On March 8, 2011, the UK Information Commissioner’s Office (the “ICO”) issued a warning to UK businesses on the forthcoming amendments to the Privacy and Electronic Communications Directive (2002/58/EC as amended by 2009/136/EC) that will require businesses operating websites in the UK to obtain consent from website visitors to store information on their computers and retrieve that information in the form of cookies.

In a speech at the ICO’s annual Data Protection Officers’ conference on March 8, 2011, the UK Information Commissioner, Christopher Graham, said that businesses running websites in the UK must “wake up” to the fact that the changes are happening and to start thinking about how to achieve compliance with the new requirements. He acknowledged that the implementation of this new law, which becomes effective May 25, 2011, would be a “challenge” but that it “will have positive benefits as it will give people more choice and control over what information businesses and other organisations can store on and access from consumers’ own computers.” The Minister for Culture, Communications and Creative Industries, Ed Vaizey, stated that while businesses need to address the way in which they use cookies, the UK government does not expect the Information Commissioner’s Office “to take enforcement action in the short term against businesses and organisations as they work out how to address their use of cookies.” The Internet Advertising Bureau (the “IAB”), the trade body for the UK advertising industry, issued a statement in response to the ICO’s message, saying that the new law “raises significant implementation challenges right across Europe” and is “potentially detrimental to consumers, business and the UK digital economy.”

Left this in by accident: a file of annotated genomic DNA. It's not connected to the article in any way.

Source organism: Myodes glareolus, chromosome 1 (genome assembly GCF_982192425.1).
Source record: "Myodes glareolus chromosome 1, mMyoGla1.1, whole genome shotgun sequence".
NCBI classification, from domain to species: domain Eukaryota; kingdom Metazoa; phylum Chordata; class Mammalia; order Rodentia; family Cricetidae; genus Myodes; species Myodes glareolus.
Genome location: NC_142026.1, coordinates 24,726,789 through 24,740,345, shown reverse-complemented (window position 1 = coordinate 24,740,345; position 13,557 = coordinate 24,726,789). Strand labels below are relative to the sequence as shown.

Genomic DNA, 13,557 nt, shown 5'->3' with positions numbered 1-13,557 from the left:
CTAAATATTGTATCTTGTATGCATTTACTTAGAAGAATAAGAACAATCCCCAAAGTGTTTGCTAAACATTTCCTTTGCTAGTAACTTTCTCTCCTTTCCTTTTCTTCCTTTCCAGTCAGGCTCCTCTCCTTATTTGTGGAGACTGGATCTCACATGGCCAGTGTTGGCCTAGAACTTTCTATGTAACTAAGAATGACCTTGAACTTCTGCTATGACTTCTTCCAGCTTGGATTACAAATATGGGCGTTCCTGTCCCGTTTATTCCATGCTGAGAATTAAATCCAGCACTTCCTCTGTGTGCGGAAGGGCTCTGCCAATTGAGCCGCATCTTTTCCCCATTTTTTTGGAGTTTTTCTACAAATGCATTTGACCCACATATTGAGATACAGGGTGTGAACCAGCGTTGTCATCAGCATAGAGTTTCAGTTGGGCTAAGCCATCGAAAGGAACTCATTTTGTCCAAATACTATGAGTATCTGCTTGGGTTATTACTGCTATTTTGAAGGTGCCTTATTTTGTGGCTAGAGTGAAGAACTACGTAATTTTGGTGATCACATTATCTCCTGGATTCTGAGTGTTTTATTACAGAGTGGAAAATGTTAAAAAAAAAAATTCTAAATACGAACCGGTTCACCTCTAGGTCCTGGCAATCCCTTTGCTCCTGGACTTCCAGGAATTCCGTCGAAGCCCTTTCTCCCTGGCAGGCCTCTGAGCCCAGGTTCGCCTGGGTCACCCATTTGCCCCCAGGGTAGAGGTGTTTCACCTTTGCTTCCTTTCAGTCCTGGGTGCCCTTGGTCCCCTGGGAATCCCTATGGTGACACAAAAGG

At this time, it is unclear how the law will be implemented and enforced in the UK and across the EU. As of March 10, 2011, the ICO indicated that it has not yet seen a draft of the implementing legislation, which raises concerns that the ICO will not have sufficient time to draft and publish guidance to businesses on how to achieve compliance before the legislation comes into effect. Even though the UK government has indicated that it does not expect the ICO to take enforcement action in the short term, the ICO’s “wake up” call suggests that it will not be sufficient for businesses to simply do nothing. Instead, industry needs to prepare to adapt to these impending changes.

For more information, view the ICO press release.